Wednesday, May 16, 2007

Wonderful Human Beings

I was about to turn in for the night, but gagged on this [emphasis mine]:

During tonight’s presidential debates, candidates were asked whether they would support the use of waterboarding — a technique, defined as torture by the Justice Department, that simulates drowning and makes the subject “believe his death is imminent while ideally not causing permanent physical damage.”

Both former mayor Rudy Giuliani and Rep. Tom Tancredo (R-CO) suggested they would support using the technique. ...

The audience applauded loudly after both statements.
Ick. This is what passes for public discourse in what purports to be a civilized society: A debate over who can pander hardest to the basest motives of the voters. I am ashamed.

Torture has no place in my country. It is wrong. It is dangerous. And I'm tired of having to write that.

I almost wrote about this last week after reading this story:
The top U.S. commander in Iraq admonished his troops regarding the results of an Army survey that found that many U.S military personnel there are willing to tolerate some torture of suspects and unwilling to report abuse by comrades.
It's nice to know that someone in the military has the sense to understand that torture and other abuse of others makes our troops less safe and mocks the values they are supposedly fighting to uphold and defend.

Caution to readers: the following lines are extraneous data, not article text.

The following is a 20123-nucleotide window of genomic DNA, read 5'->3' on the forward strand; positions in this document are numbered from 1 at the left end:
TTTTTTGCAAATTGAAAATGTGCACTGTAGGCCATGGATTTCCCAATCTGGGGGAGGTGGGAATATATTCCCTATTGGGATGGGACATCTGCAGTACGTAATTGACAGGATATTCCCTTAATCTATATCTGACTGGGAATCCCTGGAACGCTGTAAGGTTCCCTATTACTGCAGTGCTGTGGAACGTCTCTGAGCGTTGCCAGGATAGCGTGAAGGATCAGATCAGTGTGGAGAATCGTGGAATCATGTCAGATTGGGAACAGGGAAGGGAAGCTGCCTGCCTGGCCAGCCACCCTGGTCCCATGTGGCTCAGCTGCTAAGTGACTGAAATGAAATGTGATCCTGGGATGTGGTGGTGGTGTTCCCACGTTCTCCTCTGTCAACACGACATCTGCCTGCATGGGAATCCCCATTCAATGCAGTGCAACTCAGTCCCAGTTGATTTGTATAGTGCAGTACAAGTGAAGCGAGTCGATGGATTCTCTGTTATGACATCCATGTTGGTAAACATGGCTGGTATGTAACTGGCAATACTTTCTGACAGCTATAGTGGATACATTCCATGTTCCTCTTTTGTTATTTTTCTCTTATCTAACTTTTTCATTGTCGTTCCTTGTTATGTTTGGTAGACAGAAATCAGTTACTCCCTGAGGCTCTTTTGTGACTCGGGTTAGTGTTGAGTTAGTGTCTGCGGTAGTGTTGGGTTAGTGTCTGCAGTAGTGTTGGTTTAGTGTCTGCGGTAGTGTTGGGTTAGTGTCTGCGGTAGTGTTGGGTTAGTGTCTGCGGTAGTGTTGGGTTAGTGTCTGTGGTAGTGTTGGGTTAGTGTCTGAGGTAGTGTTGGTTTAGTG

Angry. Really angry. And frustrated. I want my civilization back.


Laura E. Goodin said...

Will we get it back? Margaret and I have just finished watching the documentary "Trekkies", and the idealism about the future that Trek fans exude seems tragically, pitifully naive. Perhaps even dangerously so....

Anonymous said...

Garrison Keillor has said, "When you're angry with someone, you make them a part of your life in a way you don't need."

Yes, it's an infuriating state of affairs, but we must identify the emotion unlying our fury -- in my case a mixture of righteous indignance and fear -- and respond to the situation from real clarity about our feelings and the stance we take because of them.

Genuine solutions truly are simple, but they are overwhelmed by the muck and mire of law and politics and power and money. Naive people have the right ideas. The question is whether they have to stuff to stand up for those ideas -- and ideals -- against a really scary machine.

In the end, I'd rather be a naive victim than a sinister champion. Fortunately, there's a middle ground where reason and common good can and should prevail. Whether we all find our way to that middle ground ... well, history doesn't tell an encouraging tale.

The "good fight" is worthwhile even if we fall and even if we fail. We are only defeated if we stop fighting. Be of good courage.